By Masterwork
            Links from composer names (eg Sibelius) are to resource pages with links to the review indexes for the individual works as well as other resources.

Themed Review pages

Jazz reviews

 

Discographies
   Composer
      Composer surveys
   National
      Unique to MusicWeb -
a comprehensive listing of all LP and CD recordings of given works
.
Prepared by Michael Herman

The Collector’s Guide to Gramophone Company Record Labels 1898 - 1925
Howard Friedman

Book Reviews

Complete Books
We have a number of out of print complete books on-line

Interviews
With Composers, Conductors, Singers, Instumentalists and others
Includes those on the Seen and Heard site

Nostalgia

Nostalgia CD reviews

Records Of The Year
Each reviewer is given the opportunity to select the best of the releases

Monthly Best Buys
Recordings of the Month and Bargains of the Month

Comment
Arthur Butterworth Writes

An occasional column

Phil Scowcroft's Garlands
British Light Music articles

Classical blogs
A listing of Classical Music Blogs external to MusicWeb International

Reviewers Logs
What they have been listening to for pleasure

Announcements

 

Community
Bulletin Board

Give your opinions or seek answers

Reviewers
Pat and present

Helpers invited!

Resources
How Did I Miss That?

Currently suspended but there are a lot there with sound clips


Composer Resources

British Composers

British Light Music Composers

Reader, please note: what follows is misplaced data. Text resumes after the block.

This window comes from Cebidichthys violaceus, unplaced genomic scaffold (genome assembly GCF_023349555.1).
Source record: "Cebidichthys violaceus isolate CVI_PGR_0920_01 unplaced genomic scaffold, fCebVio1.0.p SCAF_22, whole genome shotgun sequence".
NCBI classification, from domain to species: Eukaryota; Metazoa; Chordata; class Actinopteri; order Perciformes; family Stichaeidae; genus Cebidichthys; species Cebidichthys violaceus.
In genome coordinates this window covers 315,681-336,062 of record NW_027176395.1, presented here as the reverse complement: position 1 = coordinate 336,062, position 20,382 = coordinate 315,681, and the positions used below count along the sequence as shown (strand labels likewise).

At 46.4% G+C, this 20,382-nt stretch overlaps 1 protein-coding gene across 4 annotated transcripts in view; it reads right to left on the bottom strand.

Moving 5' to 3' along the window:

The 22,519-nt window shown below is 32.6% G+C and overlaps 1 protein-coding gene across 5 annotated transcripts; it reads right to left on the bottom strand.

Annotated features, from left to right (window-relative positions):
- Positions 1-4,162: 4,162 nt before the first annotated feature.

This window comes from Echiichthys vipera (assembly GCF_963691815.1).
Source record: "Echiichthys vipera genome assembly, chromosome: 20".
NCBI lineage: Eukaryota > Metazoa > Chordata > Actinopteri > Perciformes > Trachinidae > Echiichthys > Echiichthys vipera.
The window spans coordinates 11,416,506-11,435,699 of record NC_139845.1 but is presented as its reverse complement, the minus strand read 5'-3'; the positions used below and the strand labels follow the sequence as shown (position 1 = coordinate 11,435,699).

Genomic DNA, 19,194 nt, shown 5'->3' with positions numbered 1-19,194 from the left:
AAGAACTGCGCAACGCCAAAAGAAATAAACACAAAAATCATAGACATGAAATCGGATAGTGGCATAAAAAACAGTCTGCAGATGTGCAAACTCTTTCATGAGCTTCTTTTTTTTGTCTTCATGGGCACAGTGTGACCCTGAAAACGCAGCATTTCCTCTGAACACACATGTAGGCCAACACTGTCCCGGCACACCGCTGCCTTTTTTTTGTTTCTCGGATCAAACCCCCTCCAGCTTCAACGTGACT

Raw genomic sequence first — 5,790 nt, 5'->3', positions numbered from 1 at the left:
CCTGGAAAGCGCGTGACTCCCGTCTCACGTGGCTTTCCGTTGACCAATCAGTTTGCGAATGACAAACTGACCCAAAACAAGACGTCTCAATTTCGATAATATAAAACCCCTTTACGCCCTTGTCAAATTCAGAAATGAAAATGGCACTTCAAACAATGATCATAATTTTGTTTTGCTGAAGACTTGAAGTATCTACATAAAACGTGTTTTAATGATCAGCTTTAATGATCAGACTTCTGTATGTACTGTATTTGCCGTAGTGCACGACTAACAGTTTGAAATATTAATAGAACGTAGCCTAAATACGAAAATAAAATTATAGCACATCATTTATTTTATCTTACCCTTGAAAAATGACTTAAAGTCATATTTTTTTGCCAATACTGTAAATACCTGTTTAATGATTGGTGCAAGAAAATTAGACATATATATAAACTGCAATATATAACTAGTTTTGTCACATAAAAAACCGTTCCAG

Other composers

Film Music (Archive)
Film Music on the Web (Closed in December 2006)

Programme Notes
For concert organizers

External sites
British Music Society
The BBC Proms
Orchestra Sites
Recording Companies & Retailers
Online Music
Agents & Marketing
Publishers
Other links
Newsgroups
Web News sites etc

PotPourri
A pot-pourri of articles

MW Listening Room
MW Office

Advice to Windows Vista users  
Questionnaire    
Site History  
What they say about us
What we say about us!
Where to get help on the Internet
CD orders By Special Request
Graphics archive
Currency Converter
Dictionary
Magazines
Newsfeed  
Web Ring
Translation Service

Rules for potential reviewers :-)
Do Not Go Here!
April Fools






Untitled Document


Reviews from previous months
Join the mailing list and receive a hyperlinked weekly update on the discs reviewed. details
We welcome feedback on our reviews. Please use the Bulletin Board
Please paste in the first line of your comments the URL of the review to which you refer.